Do you know that song of Alicia Keys “ Girl on fire”?
“She’s just a girl, and she’s on fire
Hotter than a fantasy, longer like a highway
She’s living in a world, and it’s on fire
Feeling the catastrophe, but she knows she can fly away
Oh, she got both feet on the ground
And she’s burning it down
Oh, she got her head in the clouds
And she’s not backing down”
That was Martha Gellhorn, a girl on fire! She was a girl that went to ground zero to cover the Spanish Civil War, one that hid in a ship’s bathroom to be able to go cover the Normandy landings, one that was among the first to report from Dachau concentration camp.
I think she is best remembered for her marriage with Hemingway, but she should be remembered for being one of the best war correspondents of her time and for being a fighter for justice and a fighter for the poor.
Should I pose the question: what is inspiring about her? I guess her strength and courage is unquestionable and so is her passion to pursue her dreams. But let me elaborate on that…….
She was born in 1908, in St. Louis Missouri. Her mother went to Bryn Mawr—with Eleanor Roosevelt—and became a founder and vice-president of the National League of Women Voters. Martha went to Bryn Mawr herself(this is an all women college, in Pennsylvania, with many famous alumni) but she did not complete her education. Instead she left to Paris, armed with a typewriter and $75 and determined to become a journalist.
She did eventually become a journalist. She moved from Paris back to USA and she wrote a book “The Trouble I’ve Seen” that vividly describes the hardship and the collapse of the American way of life during the Great Depression.
And then what did Martha do?
She went to Spain and covered the Spanish Civil War, in 1937. She crossed over the border from France into Spain alone, with $50 rolled and tucked into her boot. She lived among crumbling buildings; she went to the front. What was unique about her is that instead of focusing on tactics, generals and weapons, Martha looked at the people. She wrote about the makeshift hospitals, lines for bread, the smell of explosive, the war and its horrors.
She wanted to give a real account of the war and she said that : “I was always afraid that I would forget the exact sound, smell, words, gestures which were special to this moment and this place.” ( this is an excerpt from her book,The Face Of War, by Martha Gellhorn).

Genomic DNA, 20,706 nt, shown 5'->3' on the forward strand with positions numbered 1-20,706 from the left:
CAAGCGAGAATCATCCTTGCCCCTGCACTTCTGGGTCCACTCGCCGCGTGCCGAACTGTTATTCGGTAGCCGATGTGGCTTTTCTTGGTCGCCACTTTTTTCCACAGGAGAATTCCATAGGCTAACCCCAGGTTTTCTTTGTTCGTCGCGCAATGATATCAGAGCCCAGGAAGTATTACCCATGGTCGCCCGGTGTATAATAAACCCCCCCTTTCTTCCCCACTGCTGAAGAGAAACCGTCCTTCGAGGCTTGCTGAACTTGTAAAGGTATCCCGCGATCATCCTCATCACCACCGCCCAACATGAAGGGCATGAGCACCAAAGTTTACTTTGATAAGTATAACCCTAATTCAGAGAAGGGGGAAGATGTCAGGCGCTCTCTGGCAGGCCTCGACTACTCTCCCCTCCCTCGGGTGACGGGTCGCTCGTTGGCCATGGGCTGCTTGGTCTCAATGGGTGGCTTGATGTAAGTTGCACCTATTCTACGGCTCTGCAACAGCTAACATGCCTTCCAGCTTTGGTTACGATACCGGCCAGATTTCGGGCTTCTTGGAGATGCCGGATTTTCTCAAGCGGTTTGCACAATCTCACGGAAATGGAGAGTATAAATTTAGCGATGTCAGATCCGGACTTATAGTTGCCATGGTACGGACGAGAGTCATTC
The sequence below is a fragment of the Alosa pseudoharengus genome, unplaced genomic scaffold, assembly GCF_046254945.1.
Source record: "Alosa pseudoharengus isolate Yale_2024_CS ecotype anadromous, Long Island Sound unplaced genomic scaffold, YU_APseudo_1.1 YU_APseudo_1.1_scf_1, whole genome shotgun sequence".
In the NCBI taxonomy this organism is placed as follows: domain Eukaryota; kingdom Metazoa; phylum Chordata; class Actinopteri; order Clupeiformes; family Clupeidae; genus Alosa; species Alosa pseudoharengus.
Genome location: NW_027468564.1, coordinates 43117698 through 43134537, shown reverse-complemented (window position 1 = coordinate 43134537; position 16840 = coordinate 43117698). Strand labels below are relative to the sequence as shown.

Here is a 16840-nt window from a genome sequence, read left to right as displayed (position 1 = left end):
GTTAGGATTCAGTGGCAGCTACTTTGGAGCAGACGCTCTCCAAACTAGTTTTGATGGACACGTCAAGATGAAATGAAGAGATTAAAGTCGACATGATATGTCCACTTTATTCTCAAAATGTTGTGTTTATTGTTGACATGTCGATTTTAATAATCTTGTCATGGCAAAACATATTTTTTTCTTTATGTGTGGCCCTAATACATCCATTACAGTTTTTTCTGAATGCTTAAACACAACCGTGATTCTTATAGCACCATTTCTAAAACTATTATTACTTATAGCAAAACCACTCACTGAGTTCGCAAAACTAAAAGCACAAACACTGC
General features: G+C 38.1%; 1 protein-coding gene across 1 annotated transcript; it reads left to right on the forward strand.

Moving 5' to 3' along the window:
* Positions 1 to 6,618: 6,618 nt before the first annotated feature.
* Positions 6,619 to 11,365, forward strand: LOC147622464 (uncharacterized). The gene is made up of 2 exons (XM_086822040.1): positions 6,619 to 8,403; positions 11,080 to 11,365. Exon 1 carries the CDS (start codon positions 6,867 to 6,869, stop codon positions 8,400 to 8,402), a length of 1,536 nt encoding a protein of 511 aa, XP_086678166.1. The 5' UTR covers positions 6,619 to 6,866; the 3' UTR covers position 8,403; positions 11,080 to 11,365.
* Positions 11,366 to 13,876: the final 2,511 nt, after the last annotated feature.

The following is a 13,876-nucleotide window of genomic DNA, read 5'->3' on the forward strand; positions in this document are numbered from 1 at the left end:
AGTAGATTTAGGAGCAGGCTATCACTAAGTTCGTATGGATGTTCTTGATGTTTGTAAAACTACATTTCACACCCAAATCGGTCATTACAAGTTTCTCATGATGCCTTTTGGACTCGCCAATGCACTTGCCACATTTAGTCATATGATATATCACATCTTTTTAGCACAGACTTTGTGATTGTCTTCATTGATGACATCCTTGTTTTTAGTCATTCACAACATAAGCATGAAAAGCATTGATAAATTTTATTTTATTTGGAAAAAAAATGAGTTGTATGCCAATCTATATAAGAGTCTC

This is the time when her affair with Hemingway started.
Martha and Hemingway were married in 1940.She managed to stay married to him for about 5 years(1940-1945). They lived in Cuba.
She left to cover World War II, but back then the military would not accredit women to report from the front line. Still, she found a way, because where there is a will there is a way, isn’t it? She hid in the bathroom of on a hospital ship and this way she landed in Normandy. She went to the shore as a stretcher bearer….
She was there on the D Day and she was also one of the first journalists on hand when American soldiers liberated Dachau in May of 1945.
After World War II she and Hemingway got divorced. I’m not one that is assuming the worst so I don’t know if he was jealous on her achievements (because that’s what most historical accounts say) or if they just found out that they had different paths in life. There is a movie about their marriage, Hemingway & Gellhorn(2012) that portrays a restless, critical and violent Hemingway.
Martha also reported on Vietnam war, where she went to visit hospitals and refugee camps. She wanted to show people’s pain.
I love her for her courage, for her free spirit and for being a fighter for justice.
And I am going to close with an inspiring quote, one that should remind us to fight for what we think it is right, one that should remind us that not everybody is lucky and if there is anything that we could do, we should do it :
“I am certain that not one word ever did the slightest good. But I am a writer and know nothing else to do. It is tiring and unrewarding. On the other hand, complete silence is worse, so even if it’s only a mouse squeak it is better than nothing.” ( Martha Gellhorn)
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